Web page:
Our journey towards Reconciliation

At Momentum, we’ve committed to becoming a trusted partner in reconciliation with Indigenous communities. We’re only at the beginning of this journey, but from staff and Board participation in learning events like a blanket exercise, to exploring how the oral tradition can enhance the way we deliver programs, services, and information, we know that it is an essential one.

Listen: Donna McBride, Director of Operations, speaks about how reconciliation and partnership with Indigenous communities became an area of focus for Momentum.

How we began this process
Indigenous Engagement as an organizational imperative – and honour


Iitsihtaana – Momentum’s Indigenous Engagement Strategy

In the spring of 2016, Momentum set out to develop a strategy to guide the organization in strengthening its relationship with Indigenous communities and increasing its capacity to provide services to the urban Indigenous population in Calgary. Momentum’s Indigenous Engagement Strategy incorporates perspectives, data, and insights obtained through both comparative analysis of Momentum’s and Indigenous approaches to community economic development (CED), as well as Momentum staff interviews, surveys, and community information sessions. The strategy is rooted in the understanding that the shared strengths of the two approaches to CED can serve as a bridge across difference and be used to make Momentum more inclusive for Indigenous communities.

In June 2017, Blackfoot Elder Clarence Wolfleg, along with Roy Bear Chief, performed a blessing ceremony in the presence of Momentum staff to recognize and legitimize the Indigenous Engagement Strategy in a way consistent with Indigenous traditions. During the ceremony, the written strategy was placed inside of a bundle and given the name Iitsihtaana (ee – tseeh – taa – nii), which means will, state of mind, and thoughts. The bundle and associated blessing ceremony serve as an Indigenous parallel to creating a written strategy.

For Indigenous peoples, bundles are sacred articles that have their own meaning. Traditionally, they are cared for like children and must be nurtured and respected. Through the blessing of the bundle, Momentum has committed to nurturing and caring for the work identified in the Indigenous Engagement Strategy.

Read: Want to know more about Indigenous Engagement at Momentum?


Why is becoming a trusted partner of Indigenous communities important to Momentum?

Statements from Momentum’s Board of Directors

We asked our Board of Directors to share why they think Momentum’s Indigenous Engagement work is important. Here are some common threads among their responses:

Engaging Indigenous communities in Calgary is integral to our ability to advance our goals of an inclusive local economy, shared prosperity, and poverty reduction.

Partnering with Indigenous communities and embracing their traditions, values, and culture, including through the incorporation of Indigenous approaches in our programming, can strengthen and add a richness to our work.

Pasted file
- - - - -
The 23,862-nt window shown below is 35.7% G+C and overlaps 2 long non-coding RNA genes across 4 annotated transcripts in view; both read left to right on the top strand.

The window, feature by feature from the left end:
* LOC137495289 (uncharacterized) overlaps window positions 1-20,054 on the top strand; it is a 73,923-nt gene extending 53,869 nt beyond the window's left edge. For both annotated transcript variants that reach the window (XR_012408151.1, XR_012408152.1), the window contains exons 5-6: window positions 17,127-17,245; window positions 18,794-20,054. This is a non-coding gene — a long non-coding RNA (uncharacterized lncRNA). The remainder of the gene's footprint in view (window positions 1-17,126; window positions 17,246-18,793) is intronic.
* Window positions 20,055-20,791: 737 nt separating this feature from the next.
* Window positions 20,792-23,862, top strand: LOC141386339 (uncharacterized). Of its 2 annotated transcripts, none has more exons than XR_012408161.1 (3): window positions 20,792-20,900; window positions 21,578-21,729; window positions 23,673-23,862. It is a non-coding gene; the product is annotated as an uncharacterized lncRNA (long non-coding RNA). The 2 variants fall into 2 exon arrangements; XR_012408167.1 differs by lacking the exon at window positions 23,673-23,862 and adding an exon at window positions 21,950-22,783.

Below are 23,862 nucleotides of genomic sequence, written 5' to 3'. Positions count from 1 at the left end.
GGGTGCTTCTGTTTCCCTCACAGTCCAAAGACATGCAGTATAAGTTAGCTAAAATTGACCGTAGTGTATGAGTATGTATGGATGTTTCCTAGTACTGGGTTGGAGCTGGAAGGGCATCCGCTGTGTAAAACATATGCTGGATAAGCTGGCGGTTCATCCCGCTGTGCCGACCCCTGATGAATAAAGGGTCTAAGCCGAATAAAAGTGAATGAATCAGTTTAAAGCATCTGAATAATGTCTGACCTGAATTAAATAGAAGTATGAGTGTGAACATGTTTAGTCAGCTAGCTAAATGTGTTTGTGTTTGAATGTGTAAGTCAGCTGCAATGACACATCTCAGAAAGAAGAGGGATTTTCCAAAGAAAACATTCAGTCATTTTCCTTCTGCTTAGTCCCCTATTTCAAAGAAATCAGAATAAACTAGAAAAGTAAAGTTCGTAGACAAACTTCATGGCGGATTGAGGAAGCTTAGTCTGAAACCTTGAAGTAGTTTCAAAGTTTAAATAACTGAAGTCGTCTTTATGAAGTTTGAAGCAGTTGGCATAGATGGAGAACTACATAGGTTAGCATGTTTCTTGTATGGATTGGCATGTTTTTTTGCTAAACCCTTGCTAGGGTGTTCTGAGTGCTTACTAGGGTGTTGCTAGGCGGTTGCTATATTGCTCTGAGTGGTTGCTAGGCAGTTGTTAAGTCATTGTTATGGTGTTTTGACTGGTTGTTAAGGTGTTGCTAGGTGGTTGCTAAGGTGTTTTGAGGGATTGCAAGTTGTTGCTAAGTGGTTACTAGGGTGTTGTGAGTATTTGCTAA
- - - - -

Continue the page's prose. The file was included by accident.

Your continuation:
We all have a lot to learn about the history of our country—particularly regarding the lasting impacts of colonialism.

Reconciliation—the journey of learning and healing we are all on together—goes beyond our work here at Momentum and touches all Canadians.


Acknowledging the land

Momentum is honoured to be on Treaty 7 territory. We acknowledge that many have come before us and we hope to be effective partners and stewards of this land during our time here.

Spanning generations, acknowledgement of the land is a traditional custom of Indigenous peoples when welcoming outsiders onto their land and into their homes. Acknowledging the land helps to build respectful relationships and is an important part of reconciliation. It honours the authentic history of North America and its original people, while telling the story of the creation of this country that has historically been missing.

We think that the Calgary Foundation has done a fantastic job of exploring the significance of land acknowledgement in the following video.

Watch: This video from the Calgary Foundation explores the significance of acknowledging Treaty 7 territory


Advancing reconciliation through the Truth and Reconciliation Commission’s 94 Calls to Action

One step Momentum is taking to advance Reconciliation in Calgary is in finding points of alignment between our organizational mission and the 94 Calls to Action identified by the Truth and Reconciliation Commission (TRC) of Canada.

So far, we’ve selected the Calls to Action that we believe we can meaningfully work toward within our organization, through our programming, and in our community.

Read: Interested in finding out more about the TRC? Learn about all 94 Calls to Action.

Education – Call to Action #7

We call upon the federal government to develop with Aboriginal groups a joint strategy to eliminate educational and employment gaps between Aboriginal and non-Aboriginal Canadians.